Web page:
Properly done, desensitizing is NOT making a laundry list of things the horse doesn't care about any more. It is about teaching the horse A) fear does not equal run, and B) if your rider says it is OK, it is OK. A tarp isn't magic. Some horses are afraid of it, so it becomes something that causes fear, so the horse can learn that "A) fear does not equal run, and B) if your rider says it is OK, it is OK". Lots of other things can be used, but it is about building confidence in the horse that the RIDER knows what is scary or not.
Doing it right, you don't freak the horse out. A freaked out horse isn't learning anything. You use it - the scary thing - to build tension, and let the horse learn that if you are calm, he can be calm too. If you push it too far, so the horse freaks, then all he learns is that his rider likes to torment him, and you've just gone 50 steps backwards. And too many people time the release badly, or push the horse until he blows, and then they don't know why their horse won't trust them.
There are cases where true desensitization is needed. A few months while loaned to a ranch in Colorado taught Trooper to be terrified of lariats and men in cowboy hats (women in cowboy hats worried him, but not like men did). As in, "break thru the corral panels in panic" terrified. I guess spurring 2" holes into the horse's side will do that. So one of the things he needed was to learn that there was nothing scary about lariats and cowboy hats. I hired a pro to work him 5 days a week, and it took 4 weeks to desensitize him to lariats and cowboy hats. But once he was, he quickly turned into the only horse I've got that I trust completely. Trooper was a ranch horse, and the ranch he was raised on raised him well. 3 months on loan screwed with his mind so much that it took 8 months of rest, followed by 5 weeks of full time training, followed by about 6 months on the "You can do no wrong" program to get him back to where he had been.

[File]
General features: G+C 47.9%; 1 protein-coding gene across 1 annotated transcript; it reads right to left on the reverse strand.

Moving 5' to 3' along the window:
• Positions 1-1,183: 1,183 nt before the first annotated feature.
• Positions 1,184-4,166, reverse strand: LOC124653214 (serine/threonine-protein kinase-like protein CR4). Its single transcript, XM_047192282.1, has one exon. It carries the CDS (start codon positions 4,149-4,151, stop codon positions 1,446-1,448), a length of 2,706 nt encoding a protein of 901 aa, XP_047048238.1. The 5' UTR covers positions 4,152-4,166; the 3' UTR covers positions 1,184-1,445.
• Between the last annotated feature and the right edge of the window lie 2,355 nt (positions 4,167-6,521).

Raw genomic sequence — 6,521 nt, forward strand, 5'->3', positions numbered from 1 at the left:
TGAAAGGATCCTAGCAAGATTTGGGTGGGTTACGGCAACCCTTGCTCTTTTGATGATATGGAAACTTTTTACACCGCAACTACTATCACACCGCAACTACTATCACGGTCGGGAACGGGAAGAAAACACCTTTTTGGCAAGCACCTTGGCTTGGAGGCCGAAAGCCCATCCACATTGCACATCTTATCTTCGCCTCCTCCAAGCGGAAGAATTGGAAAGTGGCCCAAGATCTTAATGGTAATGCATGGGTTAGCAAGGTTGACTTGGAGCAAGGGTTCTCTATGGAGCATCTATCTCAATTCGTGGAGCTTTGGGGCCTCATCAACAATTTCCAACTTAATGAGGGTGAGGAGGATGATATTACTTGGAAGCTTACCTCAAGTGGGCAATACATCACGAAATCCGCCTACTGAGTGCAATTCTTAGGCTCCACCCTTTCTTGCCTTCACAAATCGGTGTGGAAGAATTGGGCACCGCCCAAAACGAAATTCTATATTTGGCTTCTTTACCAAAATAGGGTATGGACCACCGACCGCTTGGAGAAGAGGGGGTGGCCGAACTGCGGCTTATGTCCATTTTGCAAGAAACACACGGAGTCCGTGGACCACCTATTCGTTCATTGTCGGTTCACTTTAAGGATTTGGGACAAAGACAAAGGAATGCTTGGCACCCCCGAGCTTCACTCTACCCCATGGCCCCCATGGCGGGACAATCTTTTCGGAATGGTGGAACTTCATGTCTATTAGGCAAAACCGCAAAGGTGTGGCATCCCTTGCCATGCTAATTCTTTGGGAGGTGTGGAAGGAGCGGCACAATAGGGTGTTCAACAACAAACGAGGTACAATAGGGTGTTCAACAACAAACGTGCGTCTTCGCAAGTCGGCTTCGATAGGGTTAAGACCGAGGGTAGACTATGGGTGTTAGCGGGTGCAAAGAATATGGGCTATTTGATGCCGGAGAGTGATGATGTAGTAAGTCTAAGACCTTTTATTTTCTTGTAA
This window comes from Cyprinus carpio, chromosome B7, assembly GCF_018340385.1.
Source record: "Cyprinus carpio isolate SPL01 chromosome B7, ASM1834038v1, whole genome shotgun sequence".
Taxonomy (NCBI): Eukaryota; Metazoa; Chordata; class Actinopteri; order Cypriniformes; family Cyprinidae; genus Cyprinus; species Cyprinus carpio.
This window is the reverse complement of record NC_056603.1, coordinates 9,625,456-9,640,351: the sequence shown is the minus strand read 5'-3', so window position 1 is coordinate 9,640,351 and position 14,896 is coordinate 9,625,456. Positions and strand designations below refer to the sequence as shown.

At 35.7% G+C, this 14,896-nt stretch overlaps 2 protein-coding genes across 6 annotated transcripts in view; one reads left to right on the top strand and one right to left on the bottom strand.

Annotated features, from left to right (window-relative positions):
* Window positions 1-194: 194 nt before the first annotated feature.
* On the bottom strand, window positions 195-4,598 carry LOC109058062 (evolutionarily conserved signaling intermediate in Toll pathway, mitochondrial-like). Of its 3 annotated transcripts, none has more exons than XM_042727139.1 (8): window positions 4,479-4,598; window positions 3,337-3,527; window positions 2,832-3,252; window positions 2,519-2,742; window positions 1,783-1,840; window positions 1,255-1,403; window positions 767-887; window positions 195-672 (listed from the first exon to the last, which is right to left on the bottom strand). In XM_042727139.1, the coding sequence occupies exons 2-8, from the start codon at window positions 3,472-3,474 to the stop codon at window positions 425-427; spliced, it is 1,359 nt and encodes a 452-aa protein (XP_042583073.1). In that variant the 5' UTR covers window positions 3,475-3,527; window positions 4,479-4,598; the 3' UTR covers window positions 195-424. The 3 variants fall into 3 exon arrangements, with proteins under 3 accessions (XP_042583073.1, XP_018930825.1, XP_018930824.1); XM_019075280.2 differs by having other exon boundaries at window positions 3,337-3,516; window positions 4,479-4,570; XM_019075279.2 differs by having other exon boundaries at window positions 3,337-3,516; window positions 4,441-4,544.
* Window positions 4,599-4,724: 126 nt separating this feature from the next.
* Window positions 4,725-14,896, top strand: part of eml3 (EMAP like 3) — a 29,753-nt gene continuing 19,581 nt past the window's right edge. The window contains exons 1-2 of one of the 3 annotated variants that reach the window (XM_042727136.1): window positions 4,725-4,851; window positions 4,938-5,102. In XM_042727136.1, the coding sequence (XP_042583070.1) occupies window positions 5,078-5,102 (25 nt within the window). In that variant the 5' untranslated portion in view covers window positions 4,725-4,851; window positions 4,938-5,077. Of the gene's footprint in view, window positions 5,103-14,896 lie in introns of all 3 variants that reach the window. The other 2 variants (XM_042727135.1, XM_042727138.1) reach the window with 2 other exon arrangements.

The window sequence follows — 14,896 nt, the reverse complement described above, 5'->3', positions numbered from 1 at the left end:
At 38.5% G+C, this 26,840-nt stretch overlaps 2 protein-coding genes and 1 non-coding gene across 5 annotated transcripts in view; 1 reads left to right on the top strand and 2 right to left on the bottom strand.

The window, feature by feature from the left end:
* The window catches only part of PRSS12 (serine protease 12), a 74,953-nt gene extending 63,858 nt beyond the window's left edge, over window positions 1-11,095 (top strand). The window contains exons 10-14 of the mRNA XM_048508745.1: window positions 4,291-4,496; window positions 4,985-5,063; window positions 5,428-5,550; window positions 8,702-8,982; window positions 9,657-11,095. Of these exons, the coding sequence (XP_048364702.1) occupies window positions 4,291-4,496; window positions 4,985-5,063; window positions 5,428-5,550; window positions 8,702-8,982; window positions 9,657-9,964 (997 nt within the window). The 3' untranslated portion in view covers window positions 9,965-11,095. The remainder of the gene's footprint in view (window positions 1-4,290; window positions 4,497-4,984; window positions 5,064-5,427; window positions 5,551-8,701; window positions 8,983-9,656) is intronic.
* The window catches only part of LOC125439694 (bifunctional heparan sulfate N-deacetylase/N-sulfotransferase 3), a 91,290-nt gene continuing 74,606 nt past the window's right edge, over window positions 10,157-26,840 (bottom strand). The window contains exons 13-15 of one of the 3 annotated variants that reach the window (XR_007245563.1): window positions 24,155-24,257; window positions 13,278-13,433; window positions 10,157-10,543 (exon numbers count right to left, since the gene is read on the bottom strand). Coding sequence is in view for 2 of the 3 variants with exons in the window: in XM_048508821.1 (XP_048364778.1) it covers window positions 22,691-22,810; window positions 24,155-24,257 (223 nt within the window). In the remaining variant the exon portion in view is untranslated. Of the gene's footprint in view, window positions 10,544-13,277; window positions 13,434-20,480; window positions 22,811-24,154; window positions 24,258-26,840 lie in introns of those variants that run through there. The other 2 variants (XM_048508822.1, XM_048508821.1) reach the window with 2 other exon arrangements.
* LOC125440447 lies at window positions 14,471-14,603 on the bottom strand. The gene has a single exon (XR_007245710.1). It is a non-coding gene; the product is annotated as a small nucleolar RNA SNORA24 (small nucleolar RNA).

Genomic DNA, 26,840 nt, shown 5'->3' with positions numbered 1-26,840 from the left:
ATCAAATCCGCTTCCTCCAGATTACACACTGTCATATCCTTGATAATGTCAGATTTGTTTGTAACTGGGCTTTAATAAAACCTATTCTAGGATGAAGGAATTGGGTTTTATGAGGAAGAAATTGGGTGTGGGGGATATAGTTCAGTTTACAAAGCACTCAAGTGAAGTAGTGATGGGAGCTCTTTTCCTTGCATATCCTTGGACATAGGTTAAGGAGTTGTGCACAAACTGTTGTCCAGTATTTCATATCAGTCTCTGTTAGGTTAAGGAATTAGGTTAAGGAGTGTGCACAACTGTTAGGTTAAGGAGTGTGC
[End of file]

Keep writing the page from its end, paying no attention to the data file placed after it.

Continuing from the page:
Most horses never need true desensitization. Most benefit from good "desensitization", which would probably be better called "trust building". Maybe then people would understand the object isn't to scare your horse senseless...
Trooper a few weeks after arriving at our place. You can see the hole itself has healed over, but even now there is a 1-2" spot of lumpy bald flesh where he was spurred. The wither pressure marks are still there too:
After a lot of work retraining him - kudos to the pro, because I didn't have the skill: